Beck issues support for Jerusalem in rally
JERUSALEM (AP) -- Former Fox TV personality Glenn Beck capped a contentious visit to Israel on Wednesday with a strong call of support for the Jewish state in a rally alongside a hotly disputed holy site in Jerusalem's Old City.
The conservative commentator has won fans among Israel's far-right with his pro-Israel, anti-Muslim rhetoric, and 2,000 people turned out to hear him speak next to the compound known to Jews as the Temple Mount and to Muslims as the Noble Sanctuary.
"The only message that I have for Israel and the Israelis is this: My friends, do not lose hope, you must not lose confidence in yourself You must draw courage from the knowledge that you were led to this land by God," he said.
Israeli religious figures and left-wing politicians came together in an unusual alliance to appeal to Israelis to shun his embrace. Religious Jews worried that he came to spread the Christian gospel, while dovish Israelis rejected Beck's support for West Bank Jewish settlements.
North Korea ready for nuclear talks
MOSCOW (AP) -- North Korean leader Kim Jong Il said Wednesday his country is ready to impose a nuclear test and production moratorium if international talks on its atomic program resume, in Pyongyang's latest effort to restart long-stalled, aid-for-disarmament talks.
It remains to be seen, however, whether Kim's reported gesture at a summit with Russian President Dmitry Medvedev will satisfy the most skeptical of the five other nations at talks meant to end the North's nuclear weapons ambitions -- the United States, South Korea and Japan.
U.S. State Department spokeswoman Victoria Nuland said Wednesday that Kim's reported offer to refrain from nuclear and missile tests was "a welcome first step" but not enough to restart six-party disarmament talks. Kim, at the summit in eastern Siberia, reportedly made no mention of an issue that lies at the heart of negotiators' worries: North Korea's recently revealed uranium enrichment program.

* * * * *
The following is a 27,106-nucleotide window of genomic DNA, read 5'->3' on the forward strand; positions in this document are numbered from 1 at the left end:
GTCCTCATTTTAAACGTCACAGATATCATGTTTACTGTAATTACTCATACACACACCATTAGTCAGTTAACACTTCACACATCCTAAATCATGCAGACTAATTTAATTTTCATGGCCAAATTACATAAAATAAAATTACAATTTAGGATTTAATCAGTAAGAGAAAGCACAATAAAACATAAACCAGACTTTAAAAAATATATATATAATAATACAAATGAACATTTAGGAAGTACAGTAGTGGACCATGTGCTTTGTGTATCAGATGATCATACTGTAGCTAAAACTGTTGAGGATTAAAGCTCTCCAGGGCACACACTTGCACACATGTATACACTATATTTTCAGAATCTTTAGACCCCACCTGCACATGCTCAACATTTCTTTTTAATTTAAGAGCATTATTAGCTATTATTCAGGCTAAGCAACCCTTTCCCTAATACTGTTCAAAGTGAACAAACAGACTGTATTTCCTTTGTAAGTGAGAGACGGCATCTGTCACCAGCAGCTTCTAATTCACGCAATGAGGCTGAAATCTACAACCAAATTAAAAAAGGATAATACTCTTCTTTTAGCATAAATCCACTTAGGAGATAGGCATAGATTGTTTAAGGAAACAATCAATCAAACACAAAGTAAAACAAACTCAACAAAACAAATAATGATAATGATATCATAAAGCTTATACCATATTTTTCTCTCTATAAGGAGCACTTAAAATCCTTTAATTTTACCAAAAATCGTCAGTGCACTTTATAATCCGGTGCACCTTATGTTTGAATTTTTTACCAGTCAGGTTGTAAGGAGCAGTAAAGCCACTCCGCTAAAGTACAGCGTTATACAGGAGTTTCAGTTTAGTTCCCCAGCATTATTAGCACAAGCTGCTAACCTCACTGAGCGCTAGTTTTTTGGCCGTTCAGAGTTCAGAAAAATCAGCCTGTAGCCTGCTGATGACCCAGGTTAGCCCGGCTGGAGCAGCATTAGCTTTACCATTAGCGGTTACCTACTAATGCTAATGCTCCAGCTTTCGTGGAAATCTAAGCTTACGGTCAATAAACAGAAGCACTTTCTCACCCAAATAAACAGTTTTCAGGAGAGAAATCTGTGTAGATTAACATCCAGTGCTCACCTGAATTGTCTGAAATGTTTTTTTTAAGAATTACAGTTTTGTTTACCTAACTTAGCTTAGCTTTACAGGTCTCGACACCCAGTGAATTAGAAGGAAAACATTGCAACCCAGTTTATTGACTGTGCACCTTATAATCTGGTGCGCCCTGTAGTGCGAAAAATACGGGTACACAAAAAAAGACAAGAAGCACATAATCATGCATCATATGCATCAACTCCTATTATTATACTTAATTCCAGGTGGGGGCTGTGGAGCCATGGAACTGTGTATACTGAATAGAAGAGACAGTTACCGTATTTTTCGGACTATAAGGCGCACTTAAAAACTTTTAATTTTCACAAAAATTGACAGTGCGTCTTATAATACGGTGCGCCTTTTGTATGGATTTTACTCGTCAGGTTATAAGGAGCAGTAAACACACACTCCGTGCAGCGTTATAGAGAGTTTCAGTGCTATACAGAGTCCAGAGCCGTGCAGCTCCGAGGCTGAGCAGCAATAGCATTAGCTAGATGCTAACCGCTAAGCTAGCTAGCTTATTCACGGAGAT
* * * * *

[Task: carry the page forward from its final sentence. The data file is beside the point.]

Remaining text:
Officials to triple areas checked for radiation
TOKYO (Bloomberg News) -- Japan will more than triple the number of regions it checks for airborne radiation as more contaminated "hot spots" are discovered far from Tokyo Electric Power Co.'s crippled Fukushima nuclear power station.
The government said Wednesday it will increase radiation monitoring by helicopter to 22 prefectures from the six closest to the plant, which began spewing radiation after an earthquake and tsunami struck the station in March.
The plan comes after radioactive waste more than double the regulatory limit was found 125 miles from the plant this week.
Authorities have been too slow to widen airborne radiation testing, said Tetsuo Ito, the head of Kinki University's Atomic Energy Research Institute in Osaka.